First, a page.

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Sunday, September 22, 2019

Somatic APP gene recombination in Alzheimer’s disease and normal neurons.

The diversity and complexity of the human brain are widely assumed to be encoded within a constant genome. Somatic gene recombination, which changes germline DNA sequences to increase molecular diversity, could theoretically alter this code but has not been documented in the brain, to our knowledge. Here we describe recombination of the Alzheimer’s disease-related gene APP, which encodes amyloid precursor protein, in human neurons, occurring mosaically as thousands of variant ‘genomic cDNAs’ (gencDNAs). gencDNAs lacked introns and ranged from full-length cDNA copies of expressed, brain-specific RNA splice variants to myriad smaller forms that contained intra-exonic junctions, insertions, deletions, and/or single…

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Sunday, September 22, 2019

Functional mitochondria in health and disease.

The ability to rapidly adapt cellular bioenergetic capabilities to meet rapidly changing environmental conditions is mandatory for normal cellular function and for cancer progression. Any loss of this adaptive response has the potential to compromise cellular function and render the cell more susceptible to external stressors such as oxidative stress, radiation, chemotherapeutic drugs, and hypoxia. Mitochondria play a vital role in bioenergetic and biosynthetic pathways and can rapidly adjust to meet the metabolic needs of the cell. Increased demand is met by mitochondrial biogenesis and fusion of individual mitochondria into dynamic networks, whereas a decrease in demand results in the…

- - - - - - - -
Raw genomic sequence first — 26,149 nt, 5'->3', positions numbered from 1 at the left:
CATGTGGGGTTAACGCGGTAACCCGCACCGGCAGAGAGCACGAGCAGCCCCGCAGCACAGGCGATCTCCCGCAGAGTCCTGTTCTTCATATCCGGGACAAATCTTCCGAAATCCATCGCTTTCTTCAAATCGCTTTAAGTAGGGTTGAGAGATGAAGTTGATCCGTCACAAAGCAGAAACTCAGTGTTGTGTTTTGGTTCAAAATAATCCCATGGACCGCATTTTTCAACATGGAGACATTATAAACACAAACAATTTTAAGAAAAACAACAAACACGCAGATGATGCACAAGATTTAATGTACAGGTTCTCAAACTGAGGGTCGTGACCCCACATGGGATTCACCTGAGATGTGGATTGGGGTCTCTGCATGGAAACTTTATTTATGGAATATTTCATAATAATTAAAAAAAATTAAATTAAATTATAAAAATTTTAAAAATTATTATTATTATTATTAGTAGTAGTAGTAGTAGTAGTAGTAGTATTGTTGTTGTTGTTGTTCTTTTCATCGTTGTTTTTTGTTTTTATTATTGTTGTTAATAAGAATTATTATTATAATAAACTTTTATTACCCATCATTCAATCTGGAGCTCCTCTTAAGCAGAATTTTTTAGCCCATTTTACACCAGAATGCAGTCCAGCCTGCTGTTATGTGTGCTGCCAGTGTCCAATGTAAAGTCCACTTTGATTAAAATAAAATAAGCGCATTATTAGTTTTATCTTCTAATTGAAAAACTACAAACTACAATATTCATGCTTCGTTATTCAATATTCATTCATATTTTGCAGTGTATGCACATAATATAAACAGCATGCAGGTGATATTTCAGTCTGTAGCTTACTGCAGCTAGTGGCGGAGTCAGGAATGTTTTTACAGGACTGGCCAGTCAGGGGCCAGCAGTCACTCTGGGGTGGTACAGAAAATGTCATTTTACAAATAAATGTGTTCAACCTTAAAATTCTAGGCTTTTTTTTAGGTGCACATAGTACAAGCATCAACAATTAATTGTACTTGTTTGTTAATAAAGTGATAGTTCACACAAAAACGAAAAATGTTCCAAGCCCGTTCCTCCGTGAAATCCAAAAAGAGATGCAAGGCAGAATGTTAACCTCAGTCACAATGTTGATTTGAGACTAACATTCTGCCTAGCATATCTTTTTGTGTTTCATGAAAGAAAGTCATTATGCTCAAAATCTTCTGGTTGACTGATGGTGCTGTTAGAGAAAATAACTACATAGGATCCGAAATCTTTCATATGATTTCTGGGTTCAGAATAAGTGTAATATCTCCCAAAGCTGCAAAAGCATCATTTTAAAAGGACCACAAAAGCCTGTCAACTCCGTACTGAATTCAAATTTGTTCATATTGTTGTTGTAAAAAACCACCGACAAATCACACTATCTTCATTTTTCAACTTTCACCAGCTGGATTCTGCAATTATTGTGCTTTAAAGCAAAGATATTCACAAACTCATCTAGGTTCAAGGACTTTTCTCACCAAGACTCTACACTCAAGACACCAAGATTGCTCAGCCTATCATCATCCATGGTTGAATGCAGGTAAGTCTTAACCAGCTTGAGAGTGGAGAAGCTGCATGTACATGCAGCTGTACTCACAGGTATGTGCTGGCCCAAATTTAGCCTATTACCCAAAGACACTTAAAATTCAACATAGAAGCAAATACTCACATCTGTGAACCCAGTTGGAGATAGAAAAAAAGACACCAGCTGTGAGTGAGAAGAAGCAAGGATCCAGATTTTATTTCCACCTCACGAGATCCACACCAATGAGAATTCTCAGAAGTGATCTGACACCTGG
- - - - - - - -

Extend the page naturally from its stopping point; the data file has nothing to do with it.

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Sunday, September 22, 2019

Somatic hypermutation of T cell receptor a chain contributes to selection in nurse shark thymus.

Since the discovery of the T cell receptor (TcR), immunologists have assigned somatic hypermutation (SHM) as a mechanism employed solely by B cells to diversify their antigen receptors. Remarkably, we found SHM acting in the thymus on a chain locus of shark TcR. SHM in developing shark T cells likely is catalyzed by activation-induced cytidine deaminase (AID) and results in both point and tandem mutations that accumulate non-conservative amino acid replacements within complementarity-determining regions (CDRs). Mutation frequency at TcRa was as high as that seen at B cell receptor loci (BcR) in sharks and mammals, and the mechanism of SHM…

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Sunday, September 22, 2019

Modeling trophic dependencies and exchanges among insects’ bacterial symbionts in a host-simulated environment.